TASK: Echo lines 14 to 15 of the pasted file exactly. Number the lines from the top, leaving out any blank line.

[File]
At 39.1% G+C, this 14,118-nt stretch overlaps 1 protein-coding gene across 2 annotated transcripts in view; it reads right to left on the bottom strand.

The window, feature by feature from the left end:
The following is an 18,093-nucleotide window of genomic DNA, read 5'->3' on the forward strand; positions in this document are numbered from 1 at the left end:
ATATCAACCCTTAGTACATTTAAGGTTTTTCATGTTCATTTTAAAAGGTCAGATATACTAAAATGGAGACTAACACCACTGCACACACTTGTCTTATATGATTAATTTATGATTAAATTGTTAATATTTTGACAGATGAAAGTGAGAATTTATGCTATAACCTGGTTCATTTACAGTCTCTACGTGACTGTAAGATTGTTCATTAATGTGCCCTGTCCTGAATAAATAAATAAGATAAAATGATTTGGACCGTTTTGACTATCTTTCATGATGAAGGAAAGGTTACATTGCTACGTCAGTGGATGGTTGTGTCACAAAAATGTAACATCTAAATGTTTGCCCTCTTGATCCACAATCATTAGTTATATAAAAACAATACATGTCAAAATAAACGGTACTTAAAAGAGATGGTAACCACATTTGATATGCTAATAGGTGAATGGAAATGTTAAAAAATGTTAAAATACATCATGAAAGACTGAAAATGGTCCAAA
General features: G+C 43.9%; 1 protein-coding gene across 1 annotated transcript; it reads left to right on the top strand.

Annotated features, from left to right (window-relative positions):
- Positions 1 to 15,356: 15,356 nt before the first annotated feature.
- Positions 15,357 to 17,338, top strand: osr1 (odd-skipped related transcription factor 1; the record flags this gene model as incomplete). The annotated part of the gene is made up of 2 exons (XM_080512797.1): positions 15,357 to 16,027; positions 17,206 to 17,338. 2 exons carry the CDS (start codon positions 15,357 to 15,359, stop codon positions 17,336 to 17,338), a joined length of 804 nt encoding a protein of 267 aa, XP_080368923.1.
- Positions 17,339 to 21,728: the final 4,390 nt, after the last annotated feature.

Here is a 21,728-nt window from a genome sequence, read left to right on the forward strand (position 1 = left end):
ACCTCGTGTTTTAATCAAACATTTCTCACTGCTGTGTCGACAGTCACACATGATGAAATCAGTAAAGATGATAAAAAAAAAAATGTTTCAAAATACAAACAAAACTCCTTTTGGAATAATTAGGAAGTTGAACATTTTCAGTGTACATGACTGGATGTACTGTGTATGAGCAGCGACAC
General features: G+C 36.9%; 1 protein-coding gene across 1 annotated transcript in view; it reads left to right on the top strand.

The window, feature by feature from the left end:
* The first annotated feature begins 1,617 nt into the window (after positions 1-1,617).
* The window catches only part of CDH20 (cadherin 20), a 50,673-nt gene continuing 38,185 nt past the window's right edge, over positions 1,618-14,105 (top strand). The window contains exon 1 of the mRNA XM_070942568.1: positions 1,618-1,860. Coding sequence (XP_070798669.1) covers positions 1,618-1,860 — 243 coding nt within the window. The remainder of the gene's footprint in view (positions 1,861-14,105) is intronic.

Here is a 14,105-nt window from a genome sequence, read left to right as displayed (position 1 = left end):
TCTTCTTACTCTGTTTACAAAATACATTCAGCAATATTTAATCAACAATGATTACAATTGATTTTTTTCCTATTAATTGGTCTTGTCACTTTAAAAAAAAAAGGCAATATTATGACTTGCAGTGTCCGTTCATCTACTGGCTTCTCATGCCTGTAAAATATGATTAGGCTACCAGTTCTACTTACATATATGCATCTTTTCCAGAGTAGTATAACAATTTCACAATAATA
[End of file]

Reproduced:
* The first annotated feature begins 1,617 nt into the window (after positions 1-1,617).
* The window catches only part of CDH20 (cadherin 20), a 50,673-nt gene continuing 38,185 nt past the window's right edge, over positions 1,618-14,105 (top strand). The window contains exon 1 of the mRNA XM_070942568.1: positions 1,618-1,860. Coding sequence (XP_070798669.1) covers positions 1,618-1,860 — 243 coding nt within the window. The remainder of the gene's footprint in view (positions 1,861-14,105) is intronic.